As I’ve written before, it was a thrill to take the mound at a professional stadium, but having the opportunity to watch my boy throw a ceremonial first pitch was unforgettable. The pride I felt as I watched him calmly walk out to the mound with an ear-to-ear smile on his face, throw the pitch and shake the catcher’s hand, will stay with me for a long time.
For the complete story about Yankees Magazine Night in Trenton, turn to the Bomber Bites section of the August Issue.
–Alfred Santasiere III
June 29, 2014 – The July Issue of Yankees Magazine will be on sale this Monday, June 30 at Yankee Stadium. You can purchase a subscription to the print version of Yankees Magazine by calling (800) GO-YANKS, and you can purchase a print or digital subscription by visiting http://www.yankees.com/publications.
Dellin Betances, who has a 1.39 ERA in 45 innings of work (as of June 29), graces the cover. Executive editor Ken Derry’s story will take you inside the life of the shy New York native, and it’s a great read.
This July marks the 100th anniversary of Babe Ruth’s major league debut, and this issue includes my feature on The Babe’s favorite hideouts in and around New York (see blog entry below) and the accompanying Q&A with one of the Bambino’s greatest fans, David Wells (see blog entry below).
July also marks the 75th anniversary of Lou Gehrig’s farewell address. In recognition of that anniversary, managing editor Nathan Maciborski wrote a wonderful feature on the “Luckiest Man” speech at Yankee Stadium for this issue.
Ruth and Gehrig are not the only Yankees legends on the pages of the July Issue. The Yankees recently held their 68th annual Old-Timers’ Day at the Stadium, and our photographers put together a magical collection of images for a photo essay.
This was an especially meaningful Old-Timers’ Day because the Yankees dedicated a plaque to Hall of Famer Goose Gossage during the festivities. I spent some with Gossage prior to his big day and in the moments after the plaque was unveiled for a Q&A piece that follows the Old-Timers’ Day photo essay (see blog entry below).
Lastly, if you’re a football fan, don’t miss my “5 Minutes with…” interviews with New York Giants legends Bill Parcells and Phil Simms (see blog entries below).
Enjoy this edition of Yankees Magazine.
–Alfred Santasiere III
June 29, 2014 – Earlier this week, I watched a few innings of the fourth annual Bombers Boomer Broadway Softball Classic at Yankee Stadium. Several former Yankees, including Orlando “El Duque” Hernandez, Charlie Hayes, Graeme Lloyd and Jeff Nelson participated in the event.
As the case was in previous years, the event included two seven-inning games. In the first game of the afternoon, several Broadway stars squared off against each other, and in the second game, a team led by former NFL quarterback Boomer Esiason took on a squad made up of the former Yankees along with members of the Wounded Warrior Amputee Softball Team.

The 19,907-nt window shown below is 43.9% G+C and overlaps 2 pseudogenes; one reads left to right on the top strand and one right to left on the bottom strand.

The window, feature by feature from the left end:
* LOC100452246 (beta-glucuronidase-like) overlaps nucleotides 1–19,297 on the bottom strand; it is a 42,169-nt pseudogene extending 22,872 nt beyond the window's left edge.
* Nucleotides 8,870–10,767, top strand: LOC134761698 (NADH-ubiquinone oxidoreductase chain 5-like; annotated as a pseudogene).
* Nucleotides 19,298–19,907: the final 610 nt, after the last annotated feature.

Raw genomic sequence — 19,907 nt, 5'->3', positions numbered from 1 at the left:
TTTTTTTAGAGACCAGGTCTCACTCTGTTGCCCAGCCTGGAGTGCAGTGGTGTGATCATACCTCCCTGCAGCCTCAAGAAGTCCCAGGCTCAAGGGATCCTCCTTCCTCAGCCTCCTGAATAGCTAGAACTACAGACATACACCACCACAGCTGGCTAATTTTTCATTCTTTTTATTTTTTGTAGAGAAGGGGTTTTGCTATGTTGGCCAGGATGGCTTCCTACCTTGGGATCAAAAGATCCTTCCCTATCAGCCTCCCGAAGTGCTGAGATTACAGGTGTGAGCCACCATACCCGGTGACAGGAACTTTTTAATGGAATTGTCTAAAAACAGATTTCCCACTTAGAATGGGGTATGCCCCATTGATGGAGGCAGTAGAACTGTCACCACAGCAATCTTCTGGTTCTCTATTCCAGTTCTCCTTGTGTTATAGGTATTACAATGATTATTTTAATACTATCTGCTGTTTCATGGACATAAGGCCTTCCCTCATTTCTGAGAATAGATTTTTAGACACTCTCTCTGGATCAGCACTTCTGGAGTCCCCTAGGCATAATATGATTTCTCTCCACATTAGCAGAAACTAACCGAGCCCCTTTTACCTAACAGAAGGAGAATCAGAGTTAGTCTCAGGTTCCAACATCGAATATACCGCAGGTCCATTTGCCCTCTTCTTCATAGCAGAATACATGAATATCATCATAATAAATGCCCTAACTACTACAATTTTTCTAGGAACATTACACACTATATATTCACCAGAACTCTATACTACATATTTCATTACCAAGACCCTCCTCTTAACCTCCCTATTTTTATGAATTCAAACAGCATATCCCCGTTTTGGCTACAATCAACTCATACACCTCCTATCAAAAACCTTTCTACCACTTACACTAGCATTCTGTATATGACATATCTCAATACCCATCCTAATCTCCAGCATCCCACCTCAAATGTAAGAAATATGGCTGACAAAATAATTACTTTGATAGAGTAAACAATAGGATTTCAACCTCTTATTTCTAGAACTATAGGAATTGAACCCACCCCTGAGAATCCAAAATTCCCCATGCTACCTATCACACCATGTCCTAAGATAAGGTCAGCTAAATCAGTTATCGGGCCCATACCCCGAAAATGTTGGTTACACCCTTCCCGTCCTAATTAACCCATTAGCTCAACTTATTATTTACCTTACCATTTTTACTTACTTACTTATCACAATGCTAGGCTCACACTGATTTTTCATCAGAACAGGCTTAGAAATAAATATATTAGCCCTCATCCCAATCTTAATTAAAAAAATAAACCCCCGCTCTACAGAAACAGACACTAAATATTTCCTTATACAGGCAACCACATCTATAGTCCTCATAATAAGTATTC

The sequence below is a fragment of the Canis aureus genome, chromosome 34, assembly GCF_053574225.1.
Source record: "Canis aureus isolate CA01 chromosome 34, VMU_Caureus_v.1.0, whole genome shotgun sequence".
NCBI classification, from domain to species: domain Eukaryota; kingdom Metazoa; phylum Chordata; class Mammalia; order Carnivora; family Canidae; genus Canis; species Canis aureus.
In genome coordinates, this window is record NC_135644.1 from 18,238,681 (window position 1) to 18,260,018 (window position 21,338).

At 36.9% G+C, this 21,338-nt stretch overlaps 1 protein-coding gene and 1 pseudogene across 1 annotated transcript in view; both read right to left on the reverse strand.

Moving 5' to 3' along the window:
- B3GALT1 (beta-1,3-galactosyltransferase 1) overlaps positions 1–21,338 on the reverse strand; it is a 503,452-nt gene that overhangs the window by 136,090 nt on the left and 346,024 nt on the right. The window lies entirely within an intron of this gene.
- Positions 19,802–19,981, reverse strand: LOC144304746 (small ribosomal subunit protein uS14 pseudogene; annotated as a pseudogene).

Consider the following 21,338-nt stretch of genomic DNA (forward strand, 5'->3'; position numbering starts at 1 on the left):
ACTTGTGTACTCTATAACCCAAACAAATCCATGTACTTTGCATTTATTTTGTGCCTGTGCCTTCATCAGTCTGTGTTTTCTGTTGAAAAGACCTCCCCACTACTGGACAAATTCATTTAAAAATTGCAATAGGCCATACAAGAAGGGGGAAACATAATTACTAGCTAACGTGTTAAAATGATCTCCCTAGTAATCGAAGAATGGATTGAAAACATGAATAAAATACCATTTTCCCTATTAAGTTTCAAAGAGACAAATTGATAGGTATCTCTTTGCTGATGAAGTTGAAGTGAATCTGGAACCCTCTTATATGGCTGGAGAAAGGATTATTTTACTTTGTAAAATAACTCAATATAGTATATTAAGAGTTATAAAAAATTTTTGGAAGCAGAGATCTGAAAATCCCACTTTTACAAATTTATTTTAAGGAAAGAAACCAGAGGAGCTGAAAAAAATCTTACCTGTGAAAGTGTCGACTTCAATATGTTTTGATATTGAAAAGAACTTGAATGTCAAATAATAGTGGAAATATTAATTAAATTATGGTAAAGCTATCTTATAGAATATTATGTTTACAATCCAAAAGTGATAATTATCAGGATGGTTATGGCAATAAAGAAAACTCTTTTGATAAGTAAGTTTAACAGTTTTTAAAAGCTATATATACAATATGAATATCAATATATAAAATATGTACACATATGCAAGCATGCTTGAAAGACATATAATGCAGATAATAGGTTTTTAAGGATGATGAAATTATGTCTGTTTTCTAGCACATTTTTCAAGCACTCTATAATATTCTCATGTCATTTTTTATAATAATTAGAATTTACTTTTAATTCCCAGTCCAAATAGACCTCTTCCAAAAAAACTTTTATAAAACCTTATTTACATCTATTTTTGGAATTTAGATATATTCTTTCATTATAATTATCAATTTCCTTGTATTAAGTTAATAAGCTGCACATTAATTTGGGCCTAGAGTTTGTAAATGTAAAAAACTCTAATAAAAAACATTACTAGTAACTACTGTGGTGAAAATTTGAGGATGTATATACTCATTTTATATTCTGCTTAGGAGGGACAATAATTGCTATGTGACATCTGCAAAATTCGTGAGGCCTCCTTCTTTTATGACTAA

Proceeds from the event will benefit the Boomer Esiason Foundation — which fights Cystic Fibrosis — the Actors Fund and the Wounded Warrior Project.
Toward the end of the second game, I caught up with Esiason’s third baseman, New Jersey governor Chris Christie, in the dugout.
“First of all, we’re out here for a great cause,” said the Garden State’s 55th governor, who was sporting jersey number 55. “I’m happy to be here because of that. As a guy who grew up in this area and played baseball in high school, getting to play on the field at Yankee Stadium is amazing.”
–Alfred Santasiere III
June 29, 2014 — A few weeks ago, I had dinner at NYY Steak in Manhattan with a group of friends that included perfect game pitchers Don Larsen, David Wells and David Cone (see photo below with the perfect game pitchers, Matthew Shauger of the New York Giants and me).
After our group finished dinner, the perfect game pitchers were interviewed for a special episode of Yankees Magazine TV show, which is on the YES Network.
Listening to Larsen, Wells and Cone discuss their respective perfect games was just as interesting as our candid dinner conversation — and trust me, it was interesting.
The half-hour show about the perfect games is scheduled to air next month.
I also had the opportunity to ask Cone a few questions about Derek Jeter for one of the many vignettes on the captain, which are scheduled to appear in the September Issue of Yankees Magazine. Below are Cone’s words about Jeter.
Alfred Santasiere III
I was Derek’s teammate during the first few years of his career, and he was remarkably mature from Day One. He was levelheaded and very grounded. As veterans, we would challenge the rookies. We would look for things that they would do wrong, and Derek never gave us any material. He was way ahead of his years and he knew how to handle himself.
I’ve been around a lot of great teammates, guys who had ups and downs and guys who showed emotion. With Derek, you couldn’t tell from one day to the next whether he got four hits or struck out four times. He was always mentally prepared to play well. He knew how to turn the page better than anybody I’ve ever seen.